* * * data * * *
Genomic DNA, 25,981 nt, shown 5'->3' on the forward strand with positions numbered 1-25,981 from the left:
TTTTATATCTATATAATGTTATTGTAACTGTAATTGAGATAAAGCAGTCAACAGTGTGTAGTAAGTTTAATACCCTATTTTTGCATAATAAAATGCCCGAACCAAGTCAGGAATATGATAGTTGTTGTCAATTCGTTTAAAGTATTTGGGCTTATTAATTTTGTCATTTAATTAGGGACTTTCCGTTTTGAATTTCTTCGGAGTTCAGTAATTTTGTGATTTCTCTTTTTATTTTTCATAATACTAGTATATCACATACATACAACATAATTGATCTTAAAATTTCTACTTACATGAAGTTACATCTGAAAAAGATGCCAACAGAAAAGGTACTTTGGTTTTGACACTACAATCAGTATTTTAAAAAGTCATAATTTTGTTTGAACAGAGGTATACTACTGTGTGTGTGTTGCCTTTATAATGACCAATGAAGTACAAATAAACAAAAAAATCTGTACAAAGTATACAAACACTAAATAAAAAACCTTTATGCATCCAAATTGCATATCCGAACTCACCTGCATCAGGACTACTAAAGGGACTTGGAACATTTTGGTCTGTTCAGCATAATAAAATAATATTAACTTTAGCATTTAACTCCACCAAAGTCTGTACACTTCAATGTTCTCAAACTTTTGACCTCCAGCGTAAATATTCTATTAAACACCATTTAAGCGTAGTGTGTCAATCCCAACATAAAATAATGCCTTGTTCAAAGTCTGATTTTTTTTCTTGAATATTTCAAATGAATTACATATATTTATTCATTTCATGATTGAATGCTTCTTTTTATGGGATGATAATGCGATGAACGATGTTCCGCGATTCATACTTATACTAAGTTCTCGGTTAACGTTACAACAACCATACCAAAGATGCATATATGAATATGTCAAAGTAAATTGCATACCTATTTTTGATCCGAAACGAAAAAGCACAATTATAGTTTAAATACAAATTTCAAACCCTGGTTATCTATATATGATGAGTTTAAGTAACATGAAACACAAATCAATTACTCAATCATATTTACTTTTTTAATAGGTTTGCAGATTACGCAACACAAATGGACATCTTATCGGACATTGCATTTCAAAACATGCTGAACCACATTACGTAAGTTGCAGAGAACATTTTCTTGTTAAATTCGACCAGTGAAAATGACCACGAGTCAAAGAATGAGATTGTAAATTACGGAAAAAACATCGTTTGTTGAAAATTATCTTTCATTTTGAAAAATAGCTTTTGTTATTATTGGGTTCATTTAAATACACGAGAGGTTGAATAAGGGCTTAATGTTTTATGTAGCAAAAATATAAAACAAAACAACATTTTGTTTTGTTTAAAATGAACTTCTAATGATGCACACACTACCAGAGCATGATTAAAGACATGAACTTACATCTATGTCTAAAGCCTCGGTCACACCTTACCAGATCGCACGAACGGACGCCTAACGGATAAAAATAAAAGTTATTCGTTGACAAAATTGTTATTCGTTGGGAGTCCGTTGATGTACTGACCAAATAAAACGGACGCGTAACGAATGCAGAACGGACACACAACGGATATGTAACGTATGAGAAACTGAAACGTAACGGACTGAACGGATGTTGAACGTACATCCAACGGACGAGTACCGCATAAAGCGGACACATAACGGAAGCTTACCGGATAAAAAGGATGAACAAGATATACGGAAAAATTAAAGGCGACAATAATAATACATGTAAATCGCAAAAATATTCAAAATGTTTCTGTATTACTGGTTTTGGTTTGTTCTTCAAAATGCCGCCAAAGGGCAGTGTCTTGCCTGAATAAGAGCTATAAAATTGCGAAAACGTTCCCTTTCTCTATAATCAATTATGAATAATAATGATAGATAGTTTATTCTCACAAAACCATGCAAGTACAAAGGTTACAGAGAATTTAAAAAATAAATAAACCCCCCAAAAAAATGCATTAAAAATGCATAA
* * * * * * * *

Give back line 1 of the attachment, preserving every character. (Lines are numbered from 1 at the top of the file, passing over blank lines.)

Genomic DNA, 25,981 nt, shown 5'->3' on the forward strand with positions numbered 1-25,981 from the left: